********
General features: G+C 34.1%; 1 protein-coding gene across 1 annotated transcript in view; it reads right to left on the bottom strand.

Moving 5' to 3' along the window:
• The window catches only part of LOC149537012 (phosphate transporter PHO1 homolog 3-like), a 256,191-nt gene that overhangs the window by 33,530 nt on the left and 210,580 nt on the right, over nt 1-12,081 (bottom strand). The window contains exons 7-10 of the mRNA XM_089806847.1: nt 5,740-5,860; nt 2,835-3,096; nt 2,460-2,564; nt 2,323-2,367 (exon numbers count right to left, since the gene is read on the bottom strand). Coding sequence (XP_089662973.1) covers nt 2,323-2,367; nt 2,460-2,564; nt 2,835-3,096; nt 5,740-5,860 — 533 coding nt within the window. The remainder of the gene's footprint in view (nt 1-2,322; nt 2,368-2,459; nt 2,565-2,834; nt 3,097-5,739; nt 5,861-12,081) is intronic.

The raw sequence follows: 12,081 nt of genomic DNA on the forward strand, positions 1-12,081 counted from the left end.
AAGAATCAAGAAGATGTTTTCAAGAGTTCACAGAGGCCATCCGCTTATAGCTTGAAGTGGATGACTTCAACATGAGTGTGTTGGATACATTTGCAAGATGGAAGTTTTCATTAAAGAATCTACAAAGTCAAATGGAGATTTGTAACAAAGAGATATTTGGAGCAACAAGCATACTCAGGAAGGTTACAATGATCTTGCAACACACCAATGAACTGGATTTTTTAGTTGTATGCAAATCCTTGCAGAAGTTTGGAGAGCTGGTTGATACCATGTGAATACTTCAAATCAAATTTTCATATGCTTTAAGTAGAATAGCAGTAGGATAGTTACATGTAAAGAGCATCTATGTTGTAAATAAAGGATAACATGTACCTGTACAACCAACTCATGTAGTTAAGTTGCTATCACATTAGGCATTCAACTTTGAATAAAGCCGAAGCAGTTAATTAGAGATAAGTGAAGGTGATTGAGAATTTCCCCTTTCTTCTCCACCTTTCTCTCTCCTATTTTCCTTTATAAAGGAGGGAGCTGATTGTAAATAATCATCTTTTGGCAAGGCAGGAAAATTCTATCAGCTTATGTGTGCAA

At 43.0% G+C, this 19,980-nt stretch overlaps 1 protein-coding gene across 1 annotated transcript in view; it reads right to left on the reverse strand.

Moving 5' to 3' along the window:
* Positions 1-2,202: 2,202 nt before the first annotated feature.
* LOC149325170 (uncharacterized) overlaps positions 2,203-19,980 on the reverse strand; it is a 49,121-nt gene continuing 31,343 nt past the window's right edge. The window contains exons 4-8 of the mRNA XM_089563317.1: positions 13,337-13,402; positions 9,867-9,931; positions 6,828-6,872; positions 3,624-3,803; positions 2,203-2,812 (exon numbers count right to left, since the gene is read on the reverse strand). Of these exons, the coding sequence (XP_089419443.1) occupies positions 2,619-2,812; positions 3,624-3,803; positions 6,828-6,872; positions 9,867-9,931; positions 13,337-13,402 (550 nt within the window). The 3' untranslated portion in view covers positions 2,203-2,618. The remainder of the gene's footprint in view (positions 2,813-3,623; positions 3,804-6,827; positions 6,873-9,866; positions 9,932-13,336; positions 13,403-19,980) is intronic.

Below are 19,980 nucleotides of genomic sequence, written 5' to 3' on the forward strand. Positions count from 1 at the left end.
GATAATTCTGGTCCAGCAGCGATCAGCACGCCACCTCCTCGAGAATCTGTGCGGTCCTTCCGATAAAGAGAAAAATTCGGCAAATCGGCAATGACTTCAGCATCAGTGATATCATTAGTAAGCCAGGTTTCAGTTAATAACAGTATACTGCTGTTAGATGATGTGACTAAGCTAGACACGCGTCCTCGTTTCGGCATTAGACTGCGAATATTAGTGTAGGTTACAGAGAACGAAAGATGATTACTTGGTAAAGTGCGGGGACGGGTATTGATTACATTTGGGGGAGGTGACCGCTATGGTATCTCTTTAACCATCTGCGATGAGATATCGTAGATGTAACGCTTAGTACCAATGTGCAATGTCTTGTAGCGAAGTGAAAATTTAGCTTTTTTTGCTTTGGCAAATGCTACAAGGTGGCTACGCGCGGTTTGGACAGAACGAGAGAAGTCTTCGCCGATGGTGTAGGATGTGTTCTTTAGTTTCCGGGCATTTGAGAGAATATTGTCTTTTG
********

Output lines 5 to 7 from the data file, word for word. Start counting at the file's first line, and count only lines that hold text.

AAGAATCAAGAAGATGTTTTCAAGAGTTCACAGAGGCCATCCGCTTATAGCTTGAAGTGGATGACTTCAACATGAGTGTGTTGGATACATTTGCAAGATGGAAGTTTTCATTAAAGAATCTACAAAGTCAAATGGAGATTTGTAACAAAGAGATATTTGGAGCAACAAGCATACTCAGGAAGGTTACAATGATCTTGCAACACACCAATGAACTGGATTTTTTAGTTGTATGCAAATCCTTGCAGAAGTTTGGAGAGCTGGTTGATACCATGTGAATACTTCAAATCAAATTTTCATATGCTTTAAGTAGAATAGCAGTAGGATAGTTACATGTAAAGAGCATCTATGTTGTAAATAAAGGATAACATGTACCTGTACAACCAACTCATGTAGTTAAGTTGCTATCACATTAGGCATTCAACTTTGAATAAAGCCGAAGCAGTTAATTAGAGATAAGTGAAGGTGATTGAGAATTTCCCCTTTCTTCTCCACCTTTCTCTCTCCTATTTTCCTTTATAAAGGAGGGAGCTGATTGTAAATAATCATCTTTTGGCAAGGCAGGAAAATTCTATCAGCTTATGTGTGCAA

At 43.0% G+C, this 19,980-nt stretch overlaps 1 protein-coding gene across 1 annotated transcript in view; it reads right to left on the reverse strand.

Moving 5' to 3' along the window: